• High Efficiency System Rebate – If you’re tired of maintenance on your unit or your unit is tired of working, it could be time to invest in a high efficiency unit. The investment is worth the cost, especially if you get a rebate AND save money on utility bills.
  • Shade Screen Discount – One of the most affordable ways to keep summer sun from heating your home is to have shade screens installed.

If you’re ready to learn how you can save money while making your home more energy efficient, Just Call John’s for an energy audit today!

Should we try what China is doing by fighting pollution?

Wednesday, November 26th, 2014

It has recently been reported that China has designs for towers that will filter air and water in highly populated and polluted cities. At the base of the towers are greenhouses that could, at least in theory, grow vegetation, including fruits and vegetables, throughout the year. It sounds good in theory, but should we try what China is trying by fighting pollution?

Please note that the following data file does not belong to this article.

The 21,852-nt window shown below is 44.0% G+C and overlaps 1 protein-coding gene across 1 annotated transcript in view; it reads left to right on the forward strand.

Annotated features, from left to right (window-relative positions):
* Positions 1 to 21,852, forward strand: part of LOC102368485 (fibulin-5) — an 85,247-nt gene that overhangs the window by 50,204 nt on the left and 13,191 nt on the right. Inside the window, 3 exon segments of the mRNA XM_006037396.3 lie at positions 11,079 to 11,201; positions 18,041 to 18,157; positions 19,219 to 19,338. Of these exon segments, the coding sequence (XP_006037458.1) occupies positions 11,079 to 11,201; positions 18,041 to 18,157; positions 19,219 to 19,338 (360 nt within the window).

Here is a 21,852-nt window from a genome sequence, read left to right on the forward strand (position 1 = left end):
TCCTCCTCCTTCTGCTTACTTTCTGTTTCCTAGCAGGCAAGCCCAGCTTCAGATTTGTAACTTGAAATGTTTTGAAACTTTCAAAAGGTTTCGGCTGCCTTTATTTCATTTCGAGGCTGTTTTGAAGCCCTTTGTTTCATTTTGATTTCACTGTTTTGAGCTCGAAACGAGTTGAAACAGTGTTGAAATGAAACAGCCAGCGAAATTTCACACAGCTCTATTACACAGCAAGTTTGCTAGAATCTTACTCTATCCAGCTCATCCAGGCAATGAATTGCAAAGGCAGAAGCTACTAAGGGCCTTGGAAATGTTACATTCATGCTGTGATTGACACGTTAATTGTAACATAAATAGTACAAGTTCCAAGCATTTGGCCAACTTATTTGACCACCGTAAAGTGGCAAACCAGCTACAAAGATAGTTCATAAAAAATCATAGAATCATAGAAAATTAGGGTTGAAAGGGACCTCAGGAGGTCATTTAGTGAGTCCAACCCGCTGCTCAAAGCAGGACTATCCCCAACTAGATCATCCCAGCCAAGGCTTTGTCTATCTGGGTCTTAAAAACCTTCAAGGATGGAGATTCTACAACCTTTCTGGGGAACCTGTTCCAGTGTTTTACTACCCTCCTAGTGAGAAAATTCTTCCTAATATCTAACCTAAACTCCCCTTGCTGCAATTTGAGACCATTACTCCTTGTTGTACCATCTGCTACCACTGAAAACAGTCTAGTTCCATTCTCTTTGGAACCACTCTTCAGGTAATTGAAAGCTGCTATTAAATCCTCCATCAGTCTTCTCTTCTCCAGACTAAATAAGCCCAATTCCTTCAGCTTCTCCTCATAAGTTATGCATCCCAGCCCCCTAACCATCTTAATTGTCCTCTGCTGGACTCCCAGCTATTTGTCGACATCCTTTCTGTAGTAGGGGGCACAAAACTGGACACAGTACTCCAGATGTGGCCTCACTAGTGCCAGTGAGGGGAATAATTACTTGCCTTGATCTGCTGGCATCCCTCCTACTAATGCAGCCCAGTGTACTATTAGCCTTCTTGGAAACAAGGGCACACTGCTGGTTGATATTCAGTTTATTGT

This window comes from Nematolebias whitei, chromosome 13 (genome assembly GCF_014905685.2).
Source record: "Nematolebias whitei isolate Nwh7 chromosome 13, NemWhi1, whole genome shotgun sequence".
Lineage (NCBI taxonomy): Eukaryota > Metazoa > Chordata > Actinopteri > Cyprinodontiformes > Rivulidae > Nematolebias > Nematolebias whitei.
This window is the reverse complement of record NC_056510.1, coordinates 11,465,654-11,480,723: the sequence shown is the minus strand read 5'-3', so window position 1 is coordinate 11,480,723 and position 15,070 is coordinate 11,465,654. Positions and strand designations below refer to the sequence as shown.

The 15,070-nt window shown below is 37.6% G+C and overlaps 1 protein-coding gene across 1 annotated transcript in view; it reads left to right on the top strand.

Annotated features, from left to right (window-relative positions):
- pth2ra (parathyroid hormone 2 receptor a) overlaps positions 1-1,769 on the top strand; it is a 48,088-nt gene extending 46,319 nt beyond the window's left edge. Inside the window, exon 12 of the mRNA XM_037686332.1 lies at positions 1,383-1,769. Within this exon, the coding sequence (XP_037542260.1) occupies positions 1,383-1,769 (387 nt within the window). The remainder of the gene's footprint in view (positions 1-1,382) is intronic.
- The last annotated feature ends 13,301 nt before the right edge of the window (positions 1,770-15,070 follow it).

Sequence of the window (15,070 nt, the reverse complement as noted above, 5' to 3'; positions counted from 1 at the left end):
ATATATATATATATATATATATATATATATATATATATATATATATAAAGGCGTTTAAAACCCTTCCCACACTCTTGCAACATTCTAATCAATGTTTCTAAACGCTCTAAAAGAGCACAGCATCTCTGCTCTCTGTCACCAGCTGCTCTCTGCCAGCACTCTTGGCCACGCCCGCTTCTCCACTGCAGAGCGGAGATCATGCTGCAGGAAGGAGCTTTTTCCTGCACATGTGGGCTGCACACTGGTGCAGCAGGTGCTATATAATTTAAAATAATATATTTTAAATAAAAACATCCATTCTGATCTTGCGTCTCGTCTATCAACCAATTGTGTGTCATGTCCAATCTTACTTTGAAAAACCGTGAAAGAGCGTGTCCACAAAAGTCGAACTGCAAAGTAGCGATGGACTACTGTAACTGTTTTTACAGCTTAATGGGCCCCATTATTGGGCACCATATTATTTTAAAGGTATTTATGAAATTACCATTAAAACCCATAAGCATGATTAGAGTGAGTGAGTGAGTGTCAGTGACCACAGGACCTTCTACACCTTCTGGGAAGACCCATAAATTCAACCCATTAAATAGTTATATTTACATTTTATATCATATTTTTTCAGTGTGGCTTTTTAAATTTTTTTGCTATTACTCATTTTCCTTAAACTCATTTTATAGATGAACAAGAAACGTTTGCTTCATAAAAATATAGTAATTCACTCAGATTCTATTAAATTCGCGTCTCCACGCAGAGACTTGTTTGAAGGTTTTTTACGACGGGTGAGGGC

Maybe. Maybe not.

At this point, it’s just theory and a set of drawings. We, including China, don’t know if the tower will be worth the resources spent to create it. Resources that include the environment.

In order to make space for new towns and suburbs, engineers are suggesting that the tops of mountains would need to be sliced off in order to fill the valleys caused by the construction of the immense towers. That in and of itself has environmental implications beyond fighting pollution, including what would happen to the wildlife and ecosystem of these mountainous areas.

But…

China’s air pollution is reportedly so bad that it is often compared to a nuclear winter. Crops are damaged and there is a real threat to their food supply. They, rather than the U.S., might be more likely to build the air and water filter towers.

Should we try what China is trying by fighting pollution?

Let’s look at the viability of creating a monstrous tower. In densely populated cities like New York, Chicago, or Los Angeles, we would have to destroy private and public land to even have space for this type of tower. That alone would have environmental and political implications.

While there are places in the U.S. with poor air quality, no area comes close to a nuclear winter. So is it worth it – even if we can scrub our air and water clean – to build such a tower?

Maybe. Maybe not.